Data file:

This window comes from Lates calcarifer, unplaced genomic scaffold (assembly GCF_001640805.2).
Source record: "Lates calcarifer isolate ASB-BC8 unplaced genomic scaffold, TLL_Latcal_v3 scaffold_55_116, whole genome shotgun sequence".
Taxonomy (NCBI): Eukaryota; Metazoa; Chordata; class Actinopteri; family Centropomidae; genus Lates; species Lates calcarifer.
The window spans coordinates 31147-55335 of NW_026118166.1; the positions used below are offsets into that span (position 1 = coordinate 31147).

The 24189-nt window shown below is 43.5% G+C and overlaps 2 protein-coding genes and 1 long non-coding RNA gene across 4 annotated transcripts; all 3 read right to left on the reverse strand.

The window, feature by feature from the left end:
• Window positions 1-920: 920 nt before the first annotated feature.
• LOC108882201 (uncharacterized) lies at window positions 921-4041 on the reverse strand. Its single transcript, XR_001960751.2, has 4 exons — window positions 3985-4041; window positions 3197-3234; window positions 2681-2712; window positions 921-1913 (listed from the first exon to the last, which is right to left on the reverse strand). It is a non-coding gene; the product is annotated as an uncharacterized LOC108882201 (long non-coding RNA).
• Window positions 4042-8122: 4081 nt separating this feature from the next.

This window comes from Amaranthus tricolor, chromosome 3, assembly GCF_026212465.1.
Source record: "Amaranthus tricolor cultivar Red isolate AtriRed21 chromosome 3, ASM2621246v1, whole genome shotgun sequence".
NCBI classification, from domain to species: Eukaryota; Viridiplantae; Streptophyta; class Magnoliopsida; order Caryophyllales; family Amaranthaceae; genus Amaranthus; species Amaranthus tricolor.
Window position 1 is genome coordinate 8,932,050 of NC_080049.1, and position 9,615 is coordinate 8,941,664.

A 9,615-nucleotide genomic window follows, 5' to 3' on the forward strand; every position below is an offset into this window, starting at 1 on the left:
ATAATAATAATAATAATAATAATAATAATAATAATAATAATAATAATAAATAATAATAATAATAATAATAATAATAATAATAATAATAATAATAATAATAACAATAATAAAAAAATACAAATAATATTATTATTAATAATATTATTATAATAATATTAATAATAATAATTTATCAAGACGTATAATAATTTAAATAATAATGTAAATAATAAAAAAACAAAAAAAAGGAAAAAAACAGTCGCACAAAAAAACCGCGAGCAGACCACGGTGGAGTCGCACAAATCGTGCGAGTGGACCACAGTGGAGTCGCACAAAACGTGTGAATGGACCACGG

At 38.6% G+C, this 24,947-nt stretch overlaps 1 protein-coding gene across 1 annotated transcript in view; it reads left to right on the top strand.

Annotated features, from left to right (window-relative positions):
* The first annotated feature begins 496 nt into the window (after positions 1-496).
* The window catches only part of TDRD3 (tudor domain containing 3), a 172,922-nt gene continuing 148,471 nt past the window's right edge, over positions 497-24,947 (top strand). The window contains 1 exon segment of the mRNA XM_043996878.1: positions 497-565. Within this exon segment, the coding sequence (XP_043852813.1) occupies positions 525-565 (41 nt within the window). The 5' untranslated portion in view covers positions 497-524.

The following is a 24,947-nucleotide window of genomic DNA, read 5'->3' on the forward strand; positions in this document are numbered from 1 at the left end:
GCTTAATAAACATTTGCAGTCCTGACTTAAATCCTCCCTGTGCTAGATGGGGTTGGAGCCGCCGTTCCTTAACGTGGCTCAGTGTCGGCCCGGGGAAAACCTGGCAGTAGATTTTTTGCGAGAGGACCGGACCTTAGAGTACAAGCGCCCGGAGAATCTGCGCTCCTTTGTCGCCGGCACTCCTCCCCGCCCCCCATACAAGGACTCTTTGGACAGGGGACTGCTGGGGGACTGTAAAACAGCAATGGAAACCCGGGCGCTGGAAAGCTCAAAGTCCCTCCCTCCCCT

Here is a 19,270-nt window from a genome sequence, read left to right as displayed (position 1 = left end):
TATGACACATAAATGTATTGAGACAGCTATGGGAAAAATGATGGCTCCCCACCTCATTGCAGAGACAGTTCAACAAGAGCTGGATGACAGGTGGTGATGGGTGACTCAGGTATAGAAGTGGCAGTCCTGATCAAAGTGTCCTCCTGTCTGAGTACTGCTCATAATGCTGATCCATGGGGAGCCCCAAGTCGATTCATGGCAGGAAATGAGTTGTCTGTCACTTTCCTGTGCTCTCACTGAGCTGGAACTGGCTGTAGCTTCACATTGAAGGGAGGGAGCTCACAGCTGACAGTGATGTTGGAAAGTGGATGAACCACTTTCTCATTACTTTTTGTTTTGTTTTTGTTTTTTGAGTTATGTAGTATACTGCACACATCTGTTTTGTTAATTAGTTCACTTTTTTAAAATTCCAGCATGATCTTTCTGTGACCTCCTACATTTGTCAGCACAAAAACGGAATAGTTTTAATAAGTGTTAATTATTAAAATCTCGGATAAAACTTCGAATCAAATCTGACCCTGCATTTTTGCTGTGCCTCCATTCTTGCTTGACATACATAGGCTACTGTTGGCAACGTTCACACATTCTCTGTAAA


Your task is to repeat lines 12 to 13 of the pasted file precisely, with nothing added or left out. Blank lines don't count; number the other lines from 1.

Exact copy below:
NCBI classification, from domain to species: Eukaryota; Viridiplantae; Streptophyta; class Magnoliopsida; order Caryophyllales; family Amaranthaceae; genus Amaranthus; species Amaranthus tricolor.
Window position 1 is genome coordinate 8,932,050 of NC_080049.1, and position 9,615 is coordinate 8,941,664.